IT Focus Area: infrastructure operations
May 18, 2015
Making the Business Case for Flash Storage in Your Environment
In the past, the use cases for the highest-performance technologies have been limited to niche and uncommon situations where their high costs could be justified by unusually large returns.
Flash was one of these storage technologies.
However, over the past decade, prices for flash storage have decreased from more than $1,000 per gigabyte (GB) to in some cases less than $10 per GB. This decrease in price and the coming mainstream application of deduplication and compression—uniquely suited for flash-based storage—are going to further reduce the cost of this technology and bring extreme levels of performance to the masses.
This has not gone unnoticed in the industry.
Performance, Not Capacity, Drives Storage Costs
In today’s IT environments, capacity is not the primary driver for storage costs. If it were, enterprises would be quite comfortable with the sub-$1/GB costs of low-cost, low-performance near-line capacity available today. Capacity means little if it can’t support the speed required by the business. As a result, it is performance that drives the cost of primary storage today.
Over the past decade, compute performance has increased more than 8x and networks are 100x faster. While density of mechanical storage has increased 8x over the last 10 years, the performance characteristics have largely stagnated due to mechanical limitations. To overcome this challenge, storage manufacturers and enterprises have taken advantage of flash and other technologies to address the need for increasing performance requirements, while still reducing enterprise storage costs. This has been made possible by pooling and automated tiering intelligence, enabling storage systems to dynamically concentrate performance-hungry application data segments on flash storage while placing capacity-oriented, infrequently accessed data segments on mechanical storage.
Band-Aid vs. Cure for Reducing Storage Costs
These methods are better than nothing, but you are still limited by the size of the storage array's cache and the physics of mechanical spinning disk that can result in inconsistent performance depending on where the data is stored within the array. This is just a band-aid approach to the core problem. Sometimes spinning disk just isn't fast enough. Today, new breeds of “superefficient” flash systems combine high-performance flash and cutting-edge data-reduction technologies to bring unprecedented opportunities for reducing cost and a cure to the problem. Many companies have already begun to replace multi-million-dollar traditional storage solutions with flash storage systems that provide orders of magnitude better performance at less than 25 percent of the cost.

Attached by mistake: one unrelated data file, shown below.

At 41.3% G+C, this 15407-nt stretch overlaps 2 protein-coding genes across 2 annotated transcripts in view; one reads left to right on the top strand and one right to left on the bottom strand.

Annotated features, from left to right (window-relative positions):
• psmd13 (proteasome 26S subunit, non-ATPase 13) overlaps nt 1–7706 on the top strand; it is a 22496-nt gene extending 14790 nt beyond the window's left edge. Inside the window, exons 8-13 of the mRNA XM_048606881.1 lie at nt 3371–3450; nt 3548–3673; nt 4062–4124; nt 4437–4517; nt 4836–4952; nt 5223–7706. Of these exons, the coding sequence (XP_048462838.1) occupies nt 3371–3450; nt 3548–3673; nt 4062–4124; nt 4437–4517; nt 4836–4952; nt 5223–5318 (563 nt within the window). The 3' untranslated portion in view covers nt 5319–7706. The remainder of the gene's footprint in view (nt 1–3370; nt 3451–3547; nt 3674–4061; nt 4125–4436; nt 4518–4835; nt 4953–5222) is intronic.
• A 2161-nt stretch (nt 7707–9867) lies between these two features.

The cost benefits of flash storage go beyond the declining acquisition costs. Due to flash storage's unique physical attributes, deploying flash in the typical enterprise can result in substantial power, cooling, and floor space reduction in the data center. Additionally, the decrease in latency can increase the central processing unit (CPU) utilization of connected systems. Depending upon the software running these applications, this can amount to material savings from software licensing and related maintenance costs.
Performance or Capacity Constrained?
The reality of whether flash storage is right for your environment is based upon your use case—whether you are performance or capacity constrained. Flash storage is still relatively expensive for the capacity you get, so the ideal use case is for applications where performance is the driving factor. Consider the following illustrations.
Relative Costs for Performance-Constrained Environments
As you can see above, in use cases where performance is critical—for example, virtual desktop infrastructure (VDI), enterprise resource planning (ERP), e-commerce, or data analytics systems—flash-based storage has a much more favorable total cost of ownership (TCO) pattern as the performance demands increase. This is due to the fact that for traditional spinning disk, more and more drives must be deployed to service the required input-output (IO). This results in unusable capacity, wasted data center floor space and power, and a much higher TCO than required.
Relative Costs for Capacity-Constrained Environments
The second illustration shows the opposite effect. In use cases where performance is not a critical factor—for example, long-term object or file archives, replicated disaster recovery storage or backup storage—flash-based storage actually costs more. This is due to the much greater densities available in the traditional spinning disk form factors at a much lower price point per terabyte (TB). Deploying flash in these types of use cases results in wasted performance and a higher TCO than necessary.
See Where Flash Storage Makes Sense
Flash-based storage may seem expensive, but for those workloads that require high performance, the overall total cost of ownership can be attractive. Additionally, pricing for these systems dropped to a level where flash can be easily justified for the right use case. Performing a TCO analysis of your application environment is an easy way to gain visibility into the cost of storage performance and potential savings opportunities through flash storage. Our experience modeling flash TCO justifications has demonstrated significant multi-year savings opportunities for many enterprises. Now is the time to start considering where flash storage can yield savings in your own business as the cost of this technology continues to decline.